VP: And for Belarus. You are absolutely right. Or, for example, Russia plans to develop its car industry – support the already existing industries and develop new ones. When we finalized these plans, we had certain agreements with the investors, who came to our customs territory, started industries here, creating jobs and developing new technologies. But we promised them a certain level of customs protection from the import of new and, especially, previously owned cars. It is especially important in this time of crisis, because if we take a step back now, we will risk the future of some of our industries. That’s the second thing. Further – the future of economic zones, especially the ones with tax benefits. It is one thing when we import goods or components into these zones, especially if they are further developed here, with added value of 50 per cent or more. And it is another thing, when we just do minimal assembling, without any added value. It’s one thing when, after making the product, we take it to a customs zone with certain taxes on either components or final products. And quite another if we don’t charge any customs tax. This, in essence, jeopardizes different sectors of Russia’s industry.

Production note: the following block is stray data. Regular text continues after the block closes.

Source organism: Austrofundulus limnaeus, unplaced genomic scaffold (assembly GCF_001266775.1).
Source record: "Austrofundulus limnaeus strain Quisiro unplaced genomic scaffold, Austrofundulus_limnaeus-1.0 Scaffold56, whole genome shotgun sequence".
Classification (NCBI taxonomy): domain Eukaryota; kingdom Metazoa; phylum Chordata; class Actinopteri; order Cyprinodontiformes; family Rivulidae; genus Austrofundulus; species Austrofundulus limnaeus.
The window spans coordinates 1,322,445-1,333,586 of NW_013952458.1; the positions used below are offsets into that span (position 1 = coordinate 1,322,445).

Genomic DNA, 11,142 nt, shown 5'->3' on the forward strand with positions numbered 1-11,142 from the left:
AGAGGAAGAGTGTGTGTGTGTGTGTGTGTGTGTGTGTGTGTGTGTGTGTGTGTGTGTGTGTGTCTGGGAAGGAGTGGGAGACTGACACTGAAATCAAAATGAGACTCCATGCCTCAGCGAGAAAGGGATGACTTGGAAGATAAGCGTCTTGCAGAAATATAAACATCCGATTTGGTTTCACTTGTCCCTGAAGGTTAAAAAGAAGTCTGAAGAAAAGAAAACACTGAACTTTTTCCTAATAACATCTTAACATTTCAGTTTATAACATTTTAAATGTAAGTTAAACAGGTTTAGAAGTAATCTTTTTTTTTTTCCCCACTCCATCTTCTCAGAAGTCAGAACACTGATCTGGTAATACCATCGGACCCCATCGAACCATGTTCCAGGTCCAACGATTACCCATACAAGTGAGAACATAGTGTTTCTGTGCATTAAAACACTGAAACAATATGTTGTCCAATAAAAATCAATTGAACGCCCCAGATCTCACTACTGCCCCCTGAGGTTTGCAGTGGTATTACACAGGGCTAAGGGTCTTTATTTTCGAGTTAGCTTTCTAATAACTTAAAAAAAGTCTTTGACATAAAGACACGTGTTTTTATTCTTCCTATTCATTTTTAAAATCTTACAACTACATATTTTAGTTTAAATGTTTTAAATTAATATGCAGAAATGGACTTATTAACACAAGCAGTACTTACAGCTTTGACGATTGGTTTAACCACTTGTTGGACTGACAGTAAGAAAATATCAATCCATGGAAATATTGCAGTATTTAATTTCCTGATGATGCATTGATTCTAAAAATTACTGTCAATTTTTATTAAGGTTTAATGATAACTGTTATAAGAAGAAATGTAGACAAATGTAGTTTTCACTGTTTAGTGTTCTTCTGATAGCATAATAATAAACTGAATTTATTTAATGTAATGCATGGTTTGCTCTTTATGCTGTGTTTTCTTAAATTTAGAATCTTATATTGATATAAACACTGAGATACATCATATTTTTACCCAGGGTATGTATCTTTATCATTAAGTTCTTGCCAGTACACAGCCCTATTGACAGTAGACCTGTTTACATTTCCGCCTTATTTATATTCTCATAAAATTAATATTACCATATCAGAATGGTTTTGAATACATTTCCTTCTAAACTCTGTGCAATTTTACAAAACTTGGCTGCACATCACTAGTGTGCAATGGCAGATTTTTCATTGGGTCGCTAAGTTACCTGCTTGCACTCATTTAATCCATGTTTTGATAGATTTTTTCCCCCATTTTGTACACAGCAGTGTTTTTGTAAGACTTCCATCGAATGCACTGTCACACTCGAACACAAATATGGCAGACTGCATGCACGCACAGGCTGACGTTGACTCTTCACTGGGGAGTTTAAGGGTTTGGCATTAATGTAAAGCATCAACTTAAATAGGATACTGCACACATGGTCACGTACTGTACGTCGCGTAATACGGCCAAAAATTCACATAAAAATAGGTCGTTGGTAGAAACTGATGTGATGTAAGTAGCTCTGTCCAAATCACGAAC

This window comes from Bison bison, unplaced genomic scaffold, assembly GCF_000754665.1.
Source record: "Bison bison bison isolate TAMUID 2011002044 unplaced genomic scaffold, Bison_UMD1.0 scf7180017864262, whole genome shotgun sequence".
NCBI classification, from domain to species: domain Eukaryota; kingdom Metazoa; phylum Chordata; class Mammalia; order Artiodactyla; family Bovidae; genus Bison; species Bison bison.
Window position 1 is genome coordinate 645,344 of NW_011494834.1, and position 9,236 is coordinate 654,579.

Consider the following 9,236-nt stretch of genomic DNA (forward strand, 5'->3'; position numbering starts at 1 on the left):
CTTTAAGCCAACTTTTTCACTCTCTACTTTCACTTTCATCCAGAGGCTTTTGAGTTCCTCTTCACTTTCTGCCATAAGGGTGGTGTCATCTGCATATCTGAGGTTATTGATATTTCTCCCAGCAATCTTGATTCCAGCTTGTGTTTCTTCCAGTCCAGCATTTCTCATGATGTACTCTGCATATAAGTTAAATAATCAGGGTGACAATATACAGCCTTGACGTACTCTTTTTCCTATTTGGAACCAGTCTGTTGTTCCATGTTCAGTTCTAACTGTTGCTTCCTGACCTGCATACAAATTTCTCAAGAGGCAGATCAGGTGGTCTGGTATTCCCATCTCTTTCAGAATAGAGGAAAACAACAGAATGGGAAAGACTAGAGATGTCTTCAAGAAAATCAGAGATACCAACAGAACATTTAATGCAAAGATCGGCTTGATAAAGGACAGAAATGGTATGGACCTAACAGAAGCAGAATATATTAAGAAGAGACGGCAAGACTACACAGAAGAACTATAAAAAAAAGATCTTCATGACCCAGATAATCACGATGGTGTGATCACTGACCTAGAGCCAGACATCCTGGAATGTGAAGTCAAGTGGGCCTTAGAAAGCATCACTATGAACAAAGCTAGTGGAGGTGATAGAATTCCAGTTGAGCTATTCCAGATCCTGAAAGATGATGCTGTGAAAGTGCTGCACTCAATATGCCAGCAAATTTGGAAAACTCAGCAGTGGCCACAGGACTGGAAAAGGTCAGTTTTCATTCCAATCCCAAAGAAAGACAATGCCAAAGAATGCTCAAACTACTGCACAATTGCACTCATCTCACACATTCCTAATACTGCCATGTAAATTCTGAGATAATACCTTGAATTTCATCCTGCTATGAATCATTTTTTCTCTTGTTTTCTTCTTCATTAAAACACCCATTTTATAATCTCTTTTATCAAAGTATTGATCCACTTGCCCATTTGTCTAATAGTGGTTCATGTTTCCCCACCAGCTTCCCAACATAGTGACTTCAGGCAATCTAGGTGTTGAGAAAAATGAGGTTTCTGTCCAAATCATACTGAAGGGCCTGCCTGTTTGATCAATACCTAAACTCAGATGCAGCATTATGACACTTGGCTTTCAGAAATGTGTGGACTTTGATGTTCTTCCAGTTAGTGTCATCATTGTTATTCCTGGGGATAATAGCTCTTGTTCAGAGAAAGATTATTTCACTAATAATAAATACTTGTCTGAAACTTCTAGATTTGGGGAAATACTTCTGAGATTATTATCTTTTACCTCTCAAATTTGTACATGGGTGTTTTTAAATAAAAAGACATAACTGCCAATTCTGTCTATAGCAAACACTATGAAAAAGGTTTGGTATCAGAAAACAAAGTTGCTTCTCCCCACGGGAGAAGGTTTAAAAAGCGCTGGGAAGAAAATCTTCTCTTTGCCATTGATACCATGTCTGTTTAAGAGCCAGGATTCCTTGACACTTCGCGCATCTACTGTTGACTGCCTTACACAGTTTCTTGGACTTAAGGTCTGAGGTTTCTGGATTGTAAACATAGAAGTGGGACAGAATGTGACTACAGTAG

If we allow the importing of certain goods into our customs territory without any customs tax, this would have long-term effects. Some countries suggest bringing the tax down to zero for all aviation equipment. We cannot agree to that, because in this case all our aviation industries, which we have just begun to restructure and hope to see them thrive and compete not only on our market, but also on the world market, will not be unable to succeed. That is if we trip them up now, at the very beginning.